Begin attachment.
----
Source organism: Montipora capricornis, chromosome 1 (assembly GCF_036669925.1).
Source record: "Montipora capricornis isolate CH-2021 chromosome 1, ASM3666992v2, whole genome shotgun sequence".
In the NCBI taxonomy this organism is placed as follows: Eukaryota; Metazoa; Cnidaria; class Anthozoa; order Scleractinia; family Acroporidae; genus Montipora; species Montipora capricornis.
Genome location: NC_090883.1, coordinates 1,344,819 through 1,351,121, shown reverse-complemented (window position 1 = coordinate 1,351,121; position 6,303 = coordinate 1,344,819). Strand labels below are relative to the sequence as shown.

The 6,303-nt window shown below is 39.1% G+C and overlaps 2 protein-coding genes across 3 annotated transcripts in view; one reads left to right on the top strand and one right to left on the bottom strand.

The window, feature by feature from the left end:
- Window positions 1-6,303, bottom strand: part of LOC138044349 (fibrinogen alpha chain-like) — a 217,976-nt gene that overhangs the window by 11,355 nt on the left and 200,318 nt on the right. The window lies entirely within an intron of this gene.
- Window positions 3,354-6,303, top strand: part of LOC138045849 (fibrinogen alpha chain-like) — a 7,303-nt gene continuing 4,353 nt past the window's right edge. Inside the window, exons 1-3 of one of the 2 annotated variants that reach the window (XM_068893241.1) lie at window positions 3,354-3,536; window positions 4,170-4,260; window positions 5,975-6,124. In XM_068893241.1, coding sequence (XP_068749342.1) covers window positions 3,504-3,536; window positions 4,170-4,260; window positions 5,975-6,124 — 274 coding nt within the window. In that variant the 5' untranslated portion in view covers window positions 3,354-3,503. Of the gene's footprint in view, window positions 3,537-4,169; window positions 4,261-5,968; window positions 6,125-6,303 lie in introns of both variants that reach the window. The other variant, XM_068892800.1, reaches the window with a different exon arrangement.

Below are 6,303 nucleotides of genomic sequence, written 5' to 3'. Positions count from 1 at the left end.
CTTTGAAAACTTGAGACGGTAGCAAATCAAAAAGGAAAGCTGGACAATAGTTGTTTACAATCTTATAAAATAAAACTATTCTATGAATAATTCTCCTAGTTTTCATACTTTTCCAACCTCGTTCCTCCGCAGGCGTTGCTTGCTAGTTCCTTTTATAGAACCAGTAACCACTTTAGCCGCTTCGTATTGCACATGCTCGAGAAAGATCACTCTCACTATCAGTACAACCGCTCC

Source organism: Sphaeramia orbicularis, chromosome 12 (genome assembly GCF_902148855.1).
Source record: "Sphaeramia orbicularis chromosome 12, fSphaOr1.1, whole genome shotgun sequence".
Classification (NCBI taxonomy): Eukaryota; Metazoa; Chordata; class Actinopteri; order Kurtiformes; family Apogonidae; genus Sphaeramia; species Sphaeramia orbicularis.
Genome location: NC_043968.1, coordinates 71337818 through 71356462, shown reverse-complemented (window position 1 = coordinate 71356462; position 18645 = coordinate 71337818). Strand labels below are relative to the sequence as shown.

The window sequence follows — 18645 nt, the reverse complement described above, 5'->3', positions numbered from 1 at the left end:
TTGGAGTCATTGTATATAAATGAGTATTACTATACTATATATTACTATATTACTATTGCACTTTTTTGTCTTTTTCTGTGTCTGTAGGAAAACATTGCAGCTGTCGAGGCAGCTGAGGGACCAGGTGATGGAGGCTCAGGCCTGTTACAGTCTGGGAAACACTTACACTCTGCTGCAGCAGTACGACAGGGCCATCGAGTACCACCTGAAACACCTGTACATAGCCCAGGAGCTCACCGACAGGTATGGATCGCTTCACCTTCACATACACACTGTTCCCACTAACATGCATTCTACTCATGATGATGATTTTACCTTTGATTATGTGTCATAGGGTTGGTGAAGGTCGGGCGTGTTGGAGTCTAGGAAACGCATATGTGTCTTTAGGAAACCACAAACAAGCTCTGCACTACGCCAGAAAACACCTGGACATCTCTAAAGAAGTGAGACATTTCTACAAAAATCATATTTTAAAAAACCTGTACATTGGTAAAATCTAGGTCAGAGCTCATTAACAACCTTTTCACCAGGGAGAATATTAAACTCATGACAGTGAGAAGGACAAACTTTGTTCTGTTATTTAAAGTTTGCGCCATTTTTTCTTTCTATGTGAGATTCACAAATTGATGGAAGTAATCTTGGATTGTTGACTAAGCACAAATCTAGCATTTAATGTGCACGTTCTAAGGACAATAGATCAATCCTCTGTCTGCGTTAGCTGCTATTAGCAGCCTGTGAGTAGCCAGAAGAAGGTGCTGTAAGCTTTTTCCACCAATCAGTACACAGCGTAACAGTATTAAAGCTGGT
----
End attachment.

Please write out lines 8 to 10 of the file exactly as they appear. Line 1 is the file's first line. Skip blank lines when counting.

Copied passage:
- Window positions 3,354-6,303, top strand: part of LOC138045849 (fibrinogen alpha chain-like) — a 7,303-nt gene continuing 4,353 nt past the window's right edge. Inside the window, exons 1-3 of one of the 2 annotated variants that reach the window (XM_068893241.1) lie at window positions 3,354-3,536; window positions 4,170-4,260; window positions 5,975-6,124. In XM_068893241.1, coding sequence (XP_068749342.1) covers window positions 3,504-3,536; window positions 4,170-4,260; window positions 5,975-6,124 — 274 coding nt within the window. In that variant the 5' untranslated portion in view covers window positions 3,354-3,503. Of the gene's footprint in view, window positions 3,537-4,169; window positions 4,261-5,968; window positions 6,125-6,303 lie in introns of both variants that reach the window. The other variant, XM_068892800.1, reaches the window with a different exon arrangement.

Below are 6,303 nucleotides of genomic sequence, written 5' to 3'. Positions count from 1 at the left end.
CTTTGAAAACTTGAGACGGTAGCAAATCAAAAAGGAAAGCTGGACAATAGTTGTTTACAATCTTATAAAATAAAACTATTCTATGAATAATTCTCCTAGTTTTCATACTTTTCCAACCTCGTTCCTCCGCAGGCGTTGCTTGCTAGTTCCTTTTATAGAACCAGTAACCACTTTAGCCGCTTCGTATTGCACATGCTCGAGAAAGATCACTCTCACTATCAGTACAACCGCTCC